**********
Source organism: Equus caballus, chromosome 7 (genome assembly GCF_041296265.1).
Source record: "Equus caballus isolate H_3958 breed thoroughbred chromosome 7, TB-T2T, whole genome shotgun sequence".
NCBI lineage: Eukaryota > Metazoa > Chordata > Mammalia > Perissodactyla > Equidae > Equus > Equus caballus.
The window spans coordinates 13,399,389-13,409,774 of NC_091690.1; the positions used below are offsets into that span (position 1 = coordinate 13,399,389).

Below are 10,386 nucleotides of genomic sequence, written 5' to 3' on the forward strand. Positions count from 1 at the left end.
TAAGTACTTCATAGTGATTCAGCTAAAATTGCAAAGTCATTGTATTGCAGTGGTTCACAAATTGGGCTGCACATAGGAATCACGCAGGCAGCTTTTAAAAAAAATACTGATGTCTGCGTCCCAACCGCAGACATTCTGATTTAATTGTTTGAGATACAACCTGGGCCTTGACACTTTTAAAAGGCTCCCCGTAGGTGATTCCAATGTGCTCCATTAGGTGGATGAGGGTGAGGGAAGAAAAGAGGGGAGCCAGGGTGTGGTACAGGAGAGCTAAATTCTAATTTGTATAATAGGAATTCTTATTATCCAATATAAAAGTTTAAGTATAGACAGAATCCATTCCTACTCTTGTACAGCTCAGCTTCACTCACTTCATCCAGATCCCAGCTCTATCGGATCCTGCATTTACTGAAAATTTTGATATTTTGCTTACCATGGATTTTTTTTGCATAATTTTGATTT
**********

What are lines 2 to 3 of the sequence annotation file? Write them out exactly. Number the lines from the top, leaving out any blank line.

Source record: "Equus caballus isolate H_3958 breed thoroughbred chromosome 7, TB-T2T, whole genome shotgun sequence".
NCBI lineage: Eukaryota > Metazoa > Chordata > Mammalia > Perissodactyla > Equidae > Equus > Equus caballus.